Because of course creating a workable plot would be pointless busywork, like hoovering behind the sideboard. Because of course we've all known for months what this episode is really about – this is where Rory and Amy part ways with the Doctor. Everything else is built around that emotional payoff. Not in the sense of steps leading up to a point, so much as figures arranged around the centrepiece of a diorama.
Back in 'The Chase', in those distant Sixties, the Empire State Building ranked alongside the Marie Celeste, haunted houses and other planets. It was an honorary alien setting. This time our heroes go to New York and hang out in Central Park just like carefree youth, because that's the sort of thing carefree youth do nowadays. The juncture, the leap into the fantastical, happens when they get transported to a Thirties New York of gumshoe detectives and flophouse hotels, explicity coded as something out of a pulp novel.
Oh, and Angels. Moffat may regard the Angels as his Daleks, his legacy to the show. While the Silence hung around a bit (actually quite a lot), the Angels are the foes he chooses to bring back. But he's bringing them back here and now for a more specific reason. In the 'Radio Times' he described them as “more than monsters... agents of fate.” (6-12/10/12) The Angels, at least in their appearance here, represent mortality. They take you to a hotel, a parody of a home, virtually a temple to impermanence, and confront you with your own death. (In a scene clearly inspired by the ending of '2001', but then this show has always liberally borrowed from other sources.)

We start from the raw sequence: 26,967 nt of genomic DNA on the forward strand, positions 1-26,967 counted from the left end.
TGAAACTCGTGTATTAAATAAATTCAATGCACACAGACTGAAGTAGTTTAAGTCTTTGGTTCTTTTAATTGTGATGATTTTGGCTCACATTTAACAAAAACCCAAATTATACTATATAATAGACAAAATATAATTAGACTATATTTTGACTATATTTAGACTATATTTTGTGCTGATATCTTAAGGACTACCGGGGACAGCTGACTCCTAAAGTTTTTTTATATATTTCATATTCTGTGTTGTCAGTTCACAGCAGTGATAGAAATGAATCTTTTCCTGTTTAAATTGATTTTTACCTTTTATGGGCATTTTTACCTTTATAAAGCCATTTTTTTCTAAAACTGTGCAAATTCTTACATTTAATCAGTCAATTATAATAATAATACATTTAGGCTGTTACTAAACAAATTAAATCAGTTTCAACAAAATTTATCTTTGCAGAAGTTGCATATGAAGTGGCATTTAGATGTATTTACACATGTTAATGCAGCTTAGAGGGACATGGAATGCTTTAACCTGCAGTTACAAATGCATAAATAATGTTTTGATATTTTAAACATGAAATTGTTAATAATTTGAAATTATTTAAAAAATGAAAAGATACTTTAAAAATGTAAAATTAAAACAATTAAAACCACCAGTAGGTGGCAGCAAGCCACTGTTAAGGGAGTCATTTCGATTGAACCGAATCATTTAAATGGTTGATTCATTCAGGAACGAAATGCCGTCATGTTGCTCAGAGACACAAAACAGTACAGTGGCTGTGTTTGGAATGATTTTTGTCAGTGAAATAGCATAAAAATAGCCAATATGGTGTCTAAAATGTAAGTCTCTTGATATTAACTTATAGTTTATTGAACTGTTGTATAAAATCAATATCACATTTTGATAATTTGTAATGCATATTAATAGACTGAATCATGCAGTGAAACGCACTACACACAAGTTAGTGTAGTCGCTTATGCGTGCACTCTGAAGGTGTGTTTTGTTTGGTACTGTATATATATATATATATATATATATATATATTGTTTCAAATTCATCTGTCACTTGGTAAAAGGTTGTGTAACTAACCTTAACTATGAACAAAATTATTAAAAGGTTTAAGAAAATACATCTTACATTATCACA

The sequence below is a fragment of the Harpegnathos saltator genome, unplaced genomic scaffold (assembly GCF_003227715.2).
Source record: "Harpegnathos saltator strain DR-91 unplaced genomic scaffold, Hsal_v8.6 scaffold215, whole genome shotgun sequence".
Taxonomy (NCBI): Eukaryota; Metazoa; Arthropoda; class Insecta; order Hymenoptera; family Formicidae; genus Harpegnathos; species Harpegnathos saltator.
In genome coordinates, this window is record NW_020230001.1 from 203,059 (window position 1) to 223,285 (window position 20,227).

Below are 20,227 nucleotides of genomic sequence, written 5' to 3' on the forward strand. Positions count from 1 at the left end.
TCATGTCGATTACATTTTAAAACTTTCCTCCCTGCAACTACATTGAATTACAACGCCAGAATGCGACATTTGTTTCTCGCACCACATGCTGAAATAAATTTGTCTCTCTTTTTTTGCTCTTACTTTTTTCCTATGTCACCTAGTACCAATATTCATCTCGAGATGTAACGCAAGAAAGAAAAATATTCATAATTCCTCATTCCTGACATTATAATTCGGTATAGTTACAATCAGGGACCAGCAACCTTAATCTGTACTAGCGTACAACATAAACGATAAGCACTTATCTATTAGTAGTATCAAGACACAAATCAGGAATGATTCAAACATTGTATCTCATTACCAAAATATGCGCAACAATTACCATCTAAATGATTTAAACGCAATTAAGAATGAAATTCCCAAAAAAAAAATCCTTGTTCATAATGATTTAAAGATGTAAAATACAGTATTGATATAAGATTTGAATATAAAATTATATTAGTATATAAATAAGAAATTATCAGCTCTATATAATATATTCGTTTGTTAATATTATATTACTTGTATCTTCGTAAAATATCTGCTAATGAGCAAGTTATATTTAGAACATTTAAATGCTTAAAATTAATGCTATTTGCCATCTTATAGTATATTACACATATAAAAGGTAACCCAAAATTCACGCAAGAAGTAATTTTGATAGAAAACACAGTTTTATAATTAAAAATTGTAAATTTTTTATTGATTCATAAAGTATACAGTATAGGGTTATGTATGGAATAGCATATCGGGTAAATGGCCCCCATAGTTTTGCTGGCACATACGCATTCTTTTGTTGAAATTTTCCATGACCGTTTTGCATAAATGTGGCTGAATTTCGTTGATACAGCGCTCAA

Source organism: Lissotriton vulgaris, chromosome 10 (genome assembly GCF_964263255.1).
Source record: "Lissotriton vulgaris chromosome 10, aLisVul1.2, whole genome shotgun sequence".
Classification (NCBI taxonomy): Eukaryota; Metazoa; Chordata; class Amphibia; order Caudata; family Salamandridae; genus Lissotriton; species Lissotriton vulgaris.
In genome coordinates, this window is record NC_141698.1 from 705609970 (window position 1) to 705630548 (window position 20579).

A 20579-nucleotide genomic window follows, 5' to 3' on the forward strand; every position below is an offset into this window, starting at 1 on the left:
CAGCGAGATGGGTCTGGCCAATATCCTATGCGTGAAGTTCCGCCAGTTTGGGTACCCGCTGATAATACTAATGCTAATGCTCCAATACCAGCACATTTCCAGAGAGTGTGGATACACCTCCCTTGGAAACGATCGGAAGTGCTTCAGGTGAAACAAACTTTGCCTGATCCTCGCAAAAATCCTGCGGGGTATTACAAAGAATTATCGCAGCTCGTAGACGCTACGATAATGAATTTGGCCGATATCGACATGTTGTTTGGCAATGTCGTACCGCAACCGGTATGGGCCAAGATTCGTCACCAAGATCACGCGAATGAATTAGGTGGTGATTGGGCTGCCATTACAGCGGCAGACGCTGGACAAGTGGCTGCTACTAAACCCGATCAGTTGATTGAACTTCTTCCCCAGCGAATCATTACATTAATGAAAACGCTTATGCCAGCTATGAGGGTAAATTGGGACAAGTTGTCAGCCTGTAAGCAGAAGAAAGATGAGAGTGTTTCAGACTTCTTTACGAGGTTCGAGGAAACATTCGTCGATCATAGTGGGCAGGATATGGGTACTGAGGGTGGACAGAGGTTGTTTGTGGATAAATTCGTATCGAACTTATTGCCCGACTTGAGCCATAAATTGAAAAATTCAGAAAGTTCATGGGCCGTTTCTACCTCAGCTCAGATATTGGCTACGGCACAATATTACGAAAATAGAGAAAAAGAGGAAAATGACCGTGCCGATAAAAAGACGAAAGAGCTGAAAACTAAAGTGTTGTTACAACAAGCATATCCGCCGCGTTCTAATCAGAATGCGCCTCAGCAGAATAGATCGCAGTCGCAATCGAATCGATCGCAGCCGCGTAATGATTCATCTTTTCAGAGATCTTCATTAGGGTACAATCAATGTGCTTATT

Rory and Amy, they're getting older. She needs reading glasses now. They're aging faster than their friends. That last point makes no logical sense. We've only just seen in 'Power of Three' how the Doctor can whisk them away, then take them home at the very point they've left. But it's there to make symbolic sense. The Angels only seem interested in people-farming Rory, but will take Amy if she comes their way. They pay little attention to River, the Doctor none at all. Which makes no logical sense. But it's there to... oh, you're ahead of me.